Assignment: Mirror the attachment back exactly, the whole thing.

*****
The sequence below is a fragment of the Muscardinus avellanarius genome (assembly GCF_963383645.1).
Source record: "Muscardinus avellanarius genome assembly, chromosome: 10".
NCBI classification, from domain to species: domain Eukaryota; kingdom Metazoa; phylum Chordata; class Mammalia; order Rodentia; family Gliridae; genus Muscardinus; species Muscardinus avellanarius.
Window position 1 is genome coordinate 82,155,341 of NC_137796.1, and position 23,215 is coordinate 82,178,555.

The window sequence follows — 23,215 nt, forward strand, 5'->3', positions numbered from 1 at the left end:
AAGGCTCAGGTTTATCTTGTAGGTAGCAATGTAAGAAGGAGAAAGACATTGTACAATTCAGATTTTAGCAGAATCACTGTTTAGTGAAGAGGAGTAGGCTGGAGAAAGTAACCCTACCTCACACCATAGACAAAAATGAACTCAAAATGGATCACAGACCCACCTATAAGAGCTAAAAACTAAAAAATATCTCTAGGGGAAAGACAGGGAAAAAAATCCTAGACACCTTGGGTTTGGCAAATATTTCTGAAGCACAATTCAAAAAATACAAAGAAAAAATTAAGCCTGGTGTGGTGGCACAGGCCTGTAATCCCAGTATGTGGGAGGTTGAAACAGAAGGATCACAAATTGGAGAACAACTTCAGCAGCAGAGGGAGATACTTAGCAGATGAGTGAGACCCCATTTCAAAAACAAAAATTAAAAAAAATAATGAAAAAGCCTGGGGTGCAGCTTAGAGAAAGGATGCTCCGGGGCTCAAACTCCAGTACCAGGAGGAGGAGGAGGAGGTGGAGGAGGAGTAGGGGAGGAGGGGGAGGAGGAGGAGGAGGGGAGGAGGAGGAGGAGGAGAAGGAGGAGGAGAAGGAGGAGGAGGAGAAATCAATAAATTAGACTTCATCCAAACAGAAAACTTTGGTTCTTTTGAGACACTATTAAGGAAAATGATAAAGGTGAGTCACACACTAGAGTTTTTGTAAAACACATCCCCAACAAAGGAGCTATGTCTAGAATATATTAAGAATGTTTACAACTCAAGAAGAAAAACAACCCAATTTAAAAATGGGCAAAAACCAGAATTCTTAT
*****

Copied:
The sequence below is a fragment of the Muscardinus avellanarius genome (assembly GCF_963383645.1).
Source record: "Muscardinus avellanarius genome assembly, chromosome: 10".
NCBI classification, from domain to species: domain Eukaryota; kingdom Metazoa; phylum Chordata; class Mammalia; order Rodentia; family Gliridae; genus Muscardinus; species Muscardinus avellanarius.
Window position 1 is genome coordinate 82,155,341 of NC_137796.1, and position 23,215 is coordinate 82,178,555.

The window sequence follows — 23,215 nt, forward strand, 5'->3', positions numbered from 1 at the left end:
AAGGCTCAGGTTTATCTTGTAGGTAGCAATGTAAGAAGGAGAAAGACATTGTACAATTCAGATTTTAGCAGAATCACTGTTTAGTGAAGAGGAGTAGGCTGGAGAAAGTAACCCTACCTCACACCATAGACAAAAATGAACTCAAAATGGATCACAGACCCACCTATAAGAGCTAAAAACTAAAAAATATCTCTAGGGGAAAGACAGGGAAAAAAATCCTAGACACCTTGGGTTTGGCAAATATTTCTGAAGCACAATTCAAAAAATACAAAGAAAAAATTAAGCCTGGTGTGGTGGCACAGGCCTGTAATCCCAGTATGTGGGAGGTTGAAACAGAAGGATCACAAATTGGAGAACAACTTCAGCAGCAGAGGGAGATACTTAGCAGATGAGTGAGACCCCATTTCAAAAACAAAAATTAAAAAAAATAATGAAAAAGCCTGGGGTGCAGCTTAGAGAAAGGATGCTCCGGGGCTCAAACTCCAGTACCAGGAGGAGGAGGAGGAGGTGGAGGAGGAGTAGGGGAGGAGGGGGAGGAGGAGGAGGAGGGGAGGAGGAGGAGGAGGAGAAGGAGGAGGAGAAGGAGGAGGAGGAGAAATCAATAAATTAGACTTCATCCAAACAGAAAACTTTGGTTCTTTTGAGACACTATTAAGGAAAATGATAAAGGTGAGTCACACACTAGAGTTTTTGTAAAACACATCCCCAACAAAGGAGCTATGTCTAGAATATATTAAGAATGTTTACAACTCAAGAAGAAAAACAACCCAATTTAAAAATGGGCAAAAACCAGAATTCTTAT